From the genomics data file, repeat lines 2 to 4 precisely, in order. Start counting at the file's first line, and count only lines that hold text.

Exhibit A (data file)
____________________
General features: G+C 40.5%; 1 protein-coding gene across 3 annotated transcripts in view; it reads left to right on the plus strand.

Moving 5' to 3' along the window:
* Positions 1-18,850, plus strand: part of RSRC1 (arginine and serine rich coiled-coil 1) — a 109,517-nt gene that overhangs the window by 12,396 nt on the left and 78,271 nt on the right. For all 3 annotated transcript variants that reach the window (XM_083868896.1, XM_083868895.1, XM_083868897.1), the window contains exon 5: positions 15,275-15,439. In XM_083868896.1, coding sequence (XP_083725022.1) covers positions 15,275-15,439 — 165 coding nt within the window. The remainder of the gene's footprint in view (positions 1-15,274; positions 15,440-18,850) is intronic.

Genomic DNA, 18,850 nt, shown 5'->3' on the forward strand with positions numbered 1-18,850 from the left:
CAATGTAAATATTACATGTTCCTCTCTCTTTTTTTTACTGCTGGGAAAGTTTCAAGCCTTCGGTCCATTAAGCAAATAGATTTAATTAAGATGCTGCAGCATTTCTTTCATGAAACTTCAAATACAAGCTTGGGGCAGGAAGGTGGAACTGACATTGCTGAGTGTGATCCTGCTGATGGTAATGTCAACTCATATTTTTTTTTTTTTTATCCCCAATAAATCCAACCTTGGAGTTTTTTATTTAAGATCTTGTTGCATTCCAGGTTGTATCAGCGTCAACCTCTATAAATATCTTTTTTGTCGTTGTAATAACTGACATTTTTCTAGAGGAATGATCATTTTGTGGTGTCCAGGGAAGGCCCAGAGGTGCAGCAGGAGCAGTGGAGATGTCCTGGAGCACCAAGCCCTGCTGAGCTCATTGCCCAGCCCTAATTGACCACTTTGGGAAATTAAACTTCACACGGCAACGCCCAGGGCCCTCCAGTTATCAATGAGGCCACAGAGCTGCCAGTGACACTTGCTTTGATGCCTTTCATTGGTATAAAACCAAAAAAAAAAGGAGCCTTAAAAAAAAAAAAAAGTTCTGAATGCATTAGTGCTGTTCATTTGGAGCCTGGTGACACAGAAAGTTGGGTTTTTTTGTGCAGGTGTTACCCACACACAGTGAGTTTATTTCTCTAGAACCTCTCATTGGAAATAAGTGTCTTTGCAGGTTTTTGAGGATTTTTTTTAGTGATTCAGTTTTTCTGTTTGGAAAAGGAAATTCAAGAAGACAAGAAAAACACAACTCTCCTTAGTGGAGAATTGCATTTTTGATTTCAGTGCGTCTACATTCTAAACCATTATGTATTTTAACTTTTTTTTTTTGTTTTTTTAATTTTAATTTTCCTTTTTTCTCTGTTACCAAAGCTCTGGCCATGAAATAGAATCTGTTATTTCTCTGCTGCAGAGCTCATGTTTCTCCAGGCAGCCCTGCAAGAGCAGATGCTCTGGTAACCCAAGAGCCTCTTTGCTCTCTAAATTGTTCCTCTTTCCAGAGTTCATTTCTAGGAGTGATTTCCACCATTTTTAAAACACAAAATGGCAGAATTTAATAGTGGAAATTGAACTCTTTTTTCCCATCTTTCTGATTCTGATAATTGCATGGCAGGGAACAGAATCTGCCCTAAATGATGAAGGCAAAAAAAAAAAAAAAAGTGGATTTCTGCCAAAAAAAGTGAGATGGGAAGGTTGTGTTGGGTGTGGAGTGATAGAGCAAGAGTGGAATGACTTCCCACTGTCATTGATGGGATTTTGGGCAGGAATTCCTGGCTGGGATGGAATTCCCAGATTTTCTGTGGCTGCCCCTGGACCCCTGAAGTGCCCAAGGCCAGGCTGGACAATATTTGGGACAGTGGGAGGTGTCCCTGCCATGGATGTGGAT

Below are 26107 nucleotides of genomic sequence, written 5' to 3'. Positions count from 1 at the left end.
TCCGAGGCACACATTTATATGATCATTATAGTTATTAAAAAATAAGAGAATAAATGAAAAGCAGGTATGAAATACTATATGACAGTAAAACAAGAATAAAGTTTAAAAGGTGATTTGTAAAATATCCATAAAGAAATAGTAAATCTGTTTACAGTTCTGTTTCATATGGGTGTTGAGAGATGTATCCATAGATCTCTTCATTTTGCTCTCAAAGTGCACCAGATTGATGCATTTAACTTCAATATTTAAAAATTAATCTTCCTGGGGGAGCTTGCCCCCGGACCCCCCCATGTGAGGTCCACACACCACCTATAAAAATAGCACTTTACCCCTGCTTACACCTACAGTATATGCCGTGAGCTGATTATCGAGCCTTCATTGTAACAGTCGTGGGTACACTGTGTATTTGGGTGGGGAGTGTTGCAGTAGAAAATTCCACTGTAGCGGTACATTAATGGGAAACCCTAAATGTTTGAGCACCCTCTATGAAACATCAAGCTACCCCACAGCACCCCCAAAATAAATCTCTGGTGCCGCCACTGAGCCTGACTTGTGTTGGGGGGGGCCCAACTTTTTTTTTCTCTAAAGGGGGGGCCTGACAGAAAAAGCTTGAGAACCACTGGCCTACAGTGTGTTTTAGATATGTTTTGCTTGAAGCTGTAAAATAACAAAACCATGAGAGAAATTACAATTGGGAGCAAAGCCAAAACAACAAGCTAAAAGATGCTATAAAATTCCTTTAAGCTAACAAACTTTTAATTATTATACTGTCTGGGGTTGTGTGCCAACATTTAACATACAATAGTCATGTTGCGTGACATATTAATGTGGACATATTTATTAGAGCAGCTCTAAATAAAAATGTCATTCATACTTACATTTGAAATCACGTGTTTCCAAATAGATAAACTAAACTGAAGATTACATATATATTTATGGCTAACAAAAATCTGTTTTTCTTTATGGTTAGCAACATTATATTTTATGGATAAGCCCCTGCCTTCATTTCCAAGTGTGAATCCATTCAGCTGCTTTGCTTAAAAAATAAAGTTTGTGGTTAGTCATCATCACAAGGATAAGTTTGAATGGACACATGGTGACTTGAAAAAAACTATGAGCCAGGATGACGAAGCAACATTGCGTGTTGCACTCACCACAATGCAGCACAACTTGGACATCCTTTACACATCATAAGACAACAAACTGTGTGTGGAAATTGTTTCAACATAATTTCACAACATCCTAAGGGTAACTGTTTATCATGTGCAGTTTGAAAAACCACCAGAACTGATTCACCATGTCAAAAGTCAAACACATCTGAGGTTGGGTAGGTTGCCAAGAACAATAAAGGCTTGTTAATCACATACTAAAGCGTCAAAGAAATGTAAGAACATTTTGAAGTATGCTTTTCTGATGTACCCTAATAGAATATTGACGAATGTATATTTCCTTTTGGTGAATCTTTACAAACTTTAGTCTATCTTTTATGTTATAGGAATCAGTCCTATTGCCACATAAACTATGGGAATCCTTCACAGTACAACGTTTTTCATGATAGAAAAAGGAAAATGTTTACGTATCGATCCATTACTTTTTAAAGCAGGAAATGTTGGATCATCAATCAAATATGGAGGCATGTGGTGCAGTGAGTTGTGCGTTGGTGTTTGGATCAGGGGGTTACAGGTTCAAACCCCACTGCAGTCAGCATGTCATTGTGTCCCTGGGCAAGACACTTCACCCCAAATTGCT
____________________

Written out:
Moving 5' to 3' along the window:
* Positions 1-18,850, plus strand: part of RSRC1 (arginine and serine rich coiled-coil 1) — a 109,517-nt gene that overhangs the window by 12,396 nt on the left and 78,271 nt on the right. For all 3 annotated transcript variants that reach the window (XM_083868896.1, XM_083868895.1, XM_083868897.1), the window contains exon 5: positions 15,275-15,439. In XM_083868896.1, coding sequence (XP_083725022.1) covers positions 15,275-15,439 — 165 coding nt within the window. The remainder of the gene's footprint in view (positions 1-15,274; positions 15,440-18,850) is intronic.

Genomic DNA, 18,850 nt, shown 5'->3' on the forward strand with positions numbered 1-18,850 from the left: